The El Korah Shrine, which might be the only place on earth where you can you review portraits of 60 years of El Korah Grand Potentates as you wait for indie band YACHT to start, or watch Built to Spill do a sound check while a 65-year-old Shriner grandpa poses for a picture with a full-sized stuffed animal gorilla with a fez. This year the Shriners figured out hipsters get hungry after a night of indie rock and served breakfast from midnight to 4 AM, in the wood-paneled Shrine Oasis Bar on the first floor. El Korah is also home to the most beloved women’s room in the west, also known as…
Even though it is now four years old, and attracting known top shelf indie acts, Boise’s Treefort Music Festival still works hard to earn your affection. There’s a lot to love, too. Gleaned from a week on site, here are my top ten things about Treefort.
Ladyfort. Oh sure, there are the “official” sub-forts (Yogafort, Hackfort, Skatefort,…), but women who venture into the first floor restroom at the El Korah Shrine, unofficially dubbed “Ladyfort,” are transported into the1980s home of their great aunt. There are only two tiny stalls, but there’s a large rose-covered anteroom with a huge mirror and more upholstered lounge chairs than bathroom stalls. Some of the best conversations at Treefort happen here (sorry, fellas).
Familiar AND new music – Treefort is now big enough to attract big indie names like Sharon Jones or Of Montreal (and of course locals Built To Spill), but team Treefort is courageous enough to give new bands a shot. This year I became newly smitten with Detroit’s Black Milk, a hiphop act with compelling, socially-aware lyrics and killer funk beats.
It’s walkable – there will probably never be a subway in Boise, or even a thriving bus system, but it doesn’t matter for Treefort. Though the venues are distributed throughout downtown, they’re all easy to walk to, and on the way from one venue to the next, if you’re lucky, you might even spot…
Giant puppets (and other costume randomness). Last year giant finger monsters danced on stage with Dan Deacon. This year a two-story, glowing squid paid homage to !!! (the band). Bears, bunnies, and clowns all make the guest list at Treefort shows.
Chill bands. It’s not Austin or Seattle, it’s Boise. No band is worried about getting signed or generating buzz. Bands get plenty of free local food and massive love from the community. At Treefort it’s not just the audiences screaming “I love you!” Bands say it too.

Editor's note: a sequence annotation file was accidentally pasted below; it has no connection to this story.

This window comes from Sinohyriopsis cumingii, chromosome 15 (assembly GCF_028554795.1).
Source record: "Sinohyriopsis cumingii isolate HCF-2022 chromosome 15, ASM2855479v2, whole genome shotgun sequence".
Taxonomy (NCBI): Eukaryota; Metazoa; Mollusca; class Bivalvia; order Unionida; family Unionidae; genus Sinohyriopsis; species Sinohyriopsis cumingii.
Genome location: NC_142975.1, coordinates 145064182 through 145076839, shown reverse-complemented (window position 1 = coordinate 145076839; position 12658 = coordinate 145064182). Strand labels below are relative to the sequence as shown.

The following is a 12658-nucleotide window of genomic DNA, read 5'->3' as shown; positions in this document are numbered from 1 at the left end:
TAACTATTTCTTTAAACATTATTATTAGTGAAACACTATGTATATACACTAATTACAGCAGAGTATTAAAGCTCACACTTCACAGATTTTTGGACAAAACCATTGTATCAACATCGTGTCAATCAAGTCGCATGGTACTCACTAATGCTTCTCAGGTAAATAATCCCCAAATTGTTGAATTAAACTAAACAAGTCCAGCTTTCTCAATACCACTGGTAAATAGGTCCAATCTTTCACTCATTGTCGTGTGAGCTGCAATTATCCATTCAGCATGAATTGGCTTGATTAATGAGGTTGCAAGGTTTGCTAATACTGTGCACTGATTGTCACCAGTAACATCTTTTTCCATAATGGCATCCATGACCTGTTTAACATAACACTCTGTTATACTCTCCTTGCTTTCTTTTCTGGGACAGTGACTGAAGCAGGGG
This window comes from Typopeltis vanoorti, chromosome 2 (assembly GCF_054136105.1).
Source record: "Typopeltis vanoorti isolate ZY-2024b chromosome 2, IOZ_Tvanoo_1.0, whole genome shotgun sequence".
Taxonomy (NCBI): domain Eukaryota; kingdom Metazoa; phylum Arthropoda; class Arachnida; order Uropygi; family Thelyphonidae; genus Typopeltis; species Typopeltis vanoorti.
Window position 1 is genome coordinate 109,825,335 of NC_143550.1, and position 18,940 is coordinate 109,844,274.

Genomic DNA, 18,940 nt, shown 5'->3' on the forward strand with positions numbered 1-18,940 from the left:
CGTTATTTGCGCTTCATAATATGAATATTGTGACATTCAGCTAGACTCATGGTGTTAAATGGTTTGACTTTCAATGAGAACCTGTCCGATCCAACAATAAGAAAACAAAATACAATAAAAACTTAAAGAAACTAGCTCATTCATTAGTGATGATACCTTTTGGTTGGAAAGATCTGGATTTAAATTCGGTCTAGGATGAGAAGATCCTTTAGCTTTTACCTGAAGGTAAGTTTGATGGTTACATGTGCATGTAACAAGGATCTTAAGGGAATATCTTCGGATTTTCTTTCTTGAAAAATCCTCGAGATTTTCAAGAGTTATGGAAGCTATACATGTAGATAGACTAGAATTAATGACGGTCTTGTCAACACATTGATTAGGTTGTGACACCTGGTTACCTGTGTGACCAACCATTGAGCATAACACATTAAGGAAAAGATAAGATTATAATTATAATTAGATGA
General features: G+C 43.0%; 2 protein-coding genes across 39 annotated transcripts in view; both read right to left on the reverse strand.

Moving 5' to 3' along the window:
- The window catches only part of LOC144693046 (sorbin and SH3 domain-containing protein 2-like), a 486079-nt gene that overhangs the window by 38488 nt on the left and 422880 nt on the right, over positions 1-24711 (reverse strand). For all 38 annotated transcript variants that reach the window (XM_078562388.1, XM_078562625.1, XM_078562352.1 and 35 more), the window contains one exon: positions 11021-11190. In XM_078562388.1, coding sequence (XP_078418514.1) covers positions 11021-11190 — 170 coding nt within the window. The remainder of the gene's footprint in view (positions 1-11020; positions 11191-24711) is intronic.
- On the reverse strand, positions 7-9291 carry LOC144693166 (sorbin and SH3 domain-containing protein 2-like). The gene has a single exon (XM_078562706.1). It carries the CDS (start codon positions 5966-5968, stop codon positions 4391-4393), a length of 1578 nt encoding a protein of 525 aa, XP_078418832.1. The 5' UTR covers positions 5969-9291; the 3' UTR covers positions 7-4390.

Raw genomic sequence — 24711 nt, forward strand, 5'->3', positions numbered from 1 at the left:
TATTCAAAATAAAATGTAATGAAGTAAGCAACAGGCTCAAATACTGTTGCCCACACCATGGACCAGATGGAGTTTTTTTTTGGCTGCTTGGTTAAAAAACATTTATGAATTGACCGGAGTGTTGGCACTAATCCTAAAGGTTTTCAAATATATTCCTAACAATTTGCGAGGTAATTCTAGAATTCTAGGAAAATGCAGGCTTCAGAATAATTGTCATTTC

Cheap food and drink. There are no $14 cans of Budweiser being sold at Treefort. All the beer is local, and most are $5 on draft. There’s a fabulous food truck zone outside the main stage, or you can get a fine eggs benedict or spicy lamb burger for $9 at a nearby local restaurant.
It’s all one big happy family. I ran into Seattle band Sisters at another venue the day after their gig and we all gushed about the band Thunderpussy, who was playing there. The next day, as my friends and I sipped our bloody marys and dug into our plates of hash browns, we watched musicians stumble out of local restaurants wearing rumpled plaids and with hair tumbling out of their man-buns.
It’s stubbornly independent. There are no corporate sponsors at Treefort. There are no exclusive tented lounges for Starbucks frequent shoppers, and no glossy iWatch ads in the printed Treefort guide. This makes it much more like a giant party with all of your friends.
It’s safe – No, I’m not talking about guns (but this being Idaho, I’m sure it wouldn’t be hard to find someone with a gun), I’m talking about the time someone was walking out of a venue that I was entering, looked at me, said “I know you, you’re the one who hates Shel Silverstein,” and handed me their half-empty beer to finish. I have no idea why he said that (I don’t, in fact, hate Mr. Silverstein, but I am a fan of free beer), but I handed the beer to my up-for-anything friend John, who happily polished it off and suffered no ill consequences (beyond his hangover the next day). A short time later, we noticed an apparently abandoned slice of cheese pizza on a paper plate and John ate that, too.